For most, New Years is fresh start. It is a time for reflection, self reformation,
and new goals with seemingly limitless possibilities. For much of the general population, this inspiration for a new beginning typically manifests in the usual resolutions: losing that extra holiday weight; getting back on a regular gym schedule that WILL last longer than last year's attempt; quitting smoking; finally getting that dream job; meeting that special someone; or simply spending less time on social media. While these are all admirable resolutions to undertake, it goes without saying that the resolutions of the equestrian community tend to sound a little different. For most of us, our goals revolve around riding (shocking I know). Some of these goals are small personal goals, such as being able to sit the trot better; being able to consistently find that perfect distance; having quieter hands and stronger legs; or even just being able to hack your horse confidently alone around the bean field. However, many find themselves setting the bar high at the beginning of each year with larger competitive goals such as making the move up to the next division; qualifying for AEC; competing at NAYRC; or even completing your first Rolex.
These kinds of large competitive goals require even larger commitments of time, money, and emotions from not only the rider, but their entire support system. In a sport where the margin for error is very small and misfortune seems to come with the territory, the pressure to perform and succeed can be immense.
Unfortunately, life has this insuppressible tendency to happen. Just when you think you
are on track and all of the pieces of the puzzle are coming together here comes life to upset the apple cart. Much like those cliché New Year’s resolutions that can be dashed to bits by chocolate cake tasting way too good, that dream guy turning out to be a complete jerk, or by giving in to your cell phone addiction because they just released the newest version of Candy Crush; equestrian-based goals and aspirations are disputably far more easily derailed. We have all been there: the lame horse; that fall or rail that was completely your fault but keeps you from getting that critical qualifying round; and those bills that wipe out your training and show funds for the foreseeable future. When these events of life act to crush a goal it is so easy to be consumed with disappointment and convince yourself that you have failed or let yourself, your horse, and everyone else down.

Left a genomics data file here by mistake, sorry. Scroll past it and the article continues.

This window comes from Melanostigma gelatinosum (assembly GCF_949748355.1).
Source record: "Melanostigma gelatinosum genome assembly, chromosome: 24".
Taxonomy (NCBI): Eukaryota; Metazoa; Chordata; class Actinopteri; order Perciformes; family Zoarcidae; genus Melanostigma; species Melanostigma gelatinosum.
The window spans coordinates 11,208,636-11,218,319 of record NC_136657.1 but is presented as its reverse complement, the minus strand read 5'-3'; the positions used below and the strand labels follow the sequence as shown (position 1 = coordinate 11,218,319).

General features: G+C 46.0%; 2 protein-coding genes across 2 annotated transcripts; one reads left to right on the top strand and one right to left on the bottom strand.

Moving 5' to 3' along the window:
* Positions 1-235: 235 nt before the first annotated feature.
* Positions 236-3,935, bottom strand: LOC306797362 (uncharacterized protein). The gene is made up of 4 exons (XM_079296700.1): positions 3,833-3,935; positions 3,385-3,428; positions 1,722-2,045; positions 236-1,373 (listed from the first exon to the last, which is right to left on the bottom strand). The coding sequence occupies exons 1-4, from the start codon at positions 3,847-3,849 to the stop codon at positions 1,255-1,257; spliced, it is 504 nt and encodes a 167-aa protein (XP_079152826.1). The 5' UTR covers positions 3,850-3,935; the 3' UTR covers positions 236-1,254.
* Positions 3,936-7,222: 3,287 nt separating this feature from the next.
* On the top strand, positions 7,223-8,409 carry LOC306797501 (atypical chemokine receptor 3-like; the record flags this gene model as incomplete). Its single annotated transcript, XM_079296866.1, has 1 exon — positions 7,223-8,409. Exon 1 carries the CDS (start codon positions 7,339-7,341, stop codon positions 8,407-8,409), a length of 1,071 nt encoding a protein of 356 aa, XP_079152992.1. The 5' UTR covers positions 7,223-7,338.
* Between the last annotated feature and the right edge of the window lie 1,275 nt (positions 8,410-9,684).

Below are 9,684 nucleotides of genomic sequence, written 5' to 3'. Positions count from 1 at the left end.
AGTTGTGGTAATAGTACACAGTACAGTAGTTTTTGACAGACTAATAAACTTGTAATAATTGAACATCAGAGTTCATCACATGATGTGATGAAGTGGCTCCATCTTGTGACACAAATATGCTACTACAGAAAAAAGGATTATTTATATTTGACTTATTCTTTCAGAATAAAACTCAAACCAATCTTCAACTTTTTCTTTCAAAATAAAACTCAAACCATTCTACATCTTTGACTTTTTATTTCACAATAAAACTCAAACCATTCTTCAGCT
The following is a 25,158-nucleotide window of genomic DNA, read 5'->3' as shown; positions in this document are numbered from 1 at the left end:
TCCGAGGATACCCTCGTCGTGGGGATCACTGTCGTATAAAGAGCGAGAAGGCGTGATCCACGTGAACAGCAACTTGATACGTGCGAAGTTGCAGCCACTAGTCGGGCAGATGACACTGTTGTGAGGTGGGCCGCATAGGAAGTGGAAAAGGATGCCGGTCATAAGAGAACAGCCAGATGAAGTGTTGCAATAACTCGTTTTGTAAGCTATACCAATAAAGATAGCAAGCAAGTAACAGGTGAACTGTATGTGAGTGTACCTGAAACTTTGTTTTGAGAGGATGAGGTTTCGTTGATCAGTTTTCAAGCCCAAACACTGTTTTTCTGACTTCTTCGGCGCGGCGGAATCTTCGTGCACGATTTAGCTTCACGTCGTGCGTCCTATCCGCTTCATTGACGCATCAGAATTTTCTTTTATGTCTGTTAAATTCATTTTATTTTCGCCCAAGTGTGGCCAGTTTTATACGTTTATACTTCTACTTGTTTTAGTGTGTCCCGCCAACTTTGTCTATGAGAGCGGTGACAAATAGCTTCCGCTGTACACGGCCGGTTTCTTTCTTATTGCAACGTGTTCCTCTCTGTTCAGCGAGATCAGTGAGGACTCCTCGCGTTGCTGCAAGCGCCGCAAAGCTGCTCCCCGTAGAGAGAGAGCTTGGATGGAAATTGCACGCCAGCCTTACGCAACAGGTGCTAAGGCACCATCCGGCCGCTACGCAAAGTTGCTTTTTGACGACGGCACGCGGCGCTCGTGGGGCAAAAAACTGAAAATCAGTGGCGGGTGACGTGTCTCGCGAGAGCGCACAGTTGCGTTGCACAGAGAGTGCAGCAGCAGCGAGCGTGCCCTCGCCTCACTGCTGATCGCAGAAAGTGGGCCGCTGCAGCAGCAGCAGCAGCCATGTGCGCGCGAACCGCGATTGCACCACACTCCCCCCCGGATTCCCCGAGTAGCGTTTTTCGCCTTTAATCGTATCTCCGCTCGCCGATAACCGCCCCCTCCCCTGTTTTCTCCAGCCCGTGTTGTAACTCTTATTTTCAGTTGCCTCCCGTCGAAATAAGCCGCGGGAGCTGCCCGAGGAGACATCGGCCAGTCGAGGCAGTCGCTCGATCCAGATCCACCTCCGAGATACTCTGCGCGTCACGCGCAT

This is how I see it -- goals are great, the ability to achieve your goals is even better, but the ability to face adversity, fail, and adapt a new goal is the best. This is a lesson I learned as a result of life hitting me hard over this past year.
You see, I am an extremely goal-oriented person and as most of family and friends know,
I am someone who enjoys being busy. Throughout 2015 if I wasn't riding my horse, studying, or working at my internship, I was almost certainly painting, crocheting, upholstering a new piece of furniture for my apartment, or participating in any of my various DIY projects. I crave having something to strive for and build towards and loathe standing still or feeling stagnant for too long. Without a bigger goal firmly planted in my mind, motivation can be elusive for me and I tend to feel very lost. That being said I also have a tendency, as I assume many people do, to put an immense amount of pressure on myself to achieve these goals or else face feeling the sting of failure and self disappointment.
To preface this story, my horse Rhythm, is truly the most special once-in-a-lifetime
horse that I could ever wish to own. I came across his ad on Equine.com when I was 16 years old and searching for a horse capable of novice level eventing. I was young, had no idea what I was really looking at when it came to horse shopping but he liked to jump and so did I, the price was right, and despite him being the only horse I test rode he was vetted and home within a week. Call it blind luck or fate but he has unfailingly danced, galloped, and jumped over every goal I have ever set for myself and has made me the rider I am today. He has instilled a sense of confidence in me that has fed my insatiable desire to keep progressing through the levels of eventing.
We worked our way relatively quickly up the levels together, first novice, then training where he fulfilled my dream to compete at the AEC's in Georgia as he qualified in our first three attempts at the level. Next prelim, which up until this point had been my ultimate "maybe one day" riding goal and to my astonishment proved to be quite competitive with numerous top three placings. That season I set my sights on my first CCI* at Hagyard Midsouth at which he, in his typical fashion, stepped up to the plate. At this point I found myself unsure of what to do. I had never dreamt of having a horse capable of competing at this level but I did know that I loved this sport and I wanted to learn as much as I could from Rhythm. The next fall I staggered as I selected the big letter "I" on my entry for the River Glen Horse Trials. Sure enough, by the end of that November weekend I had myself an Intermediate horse.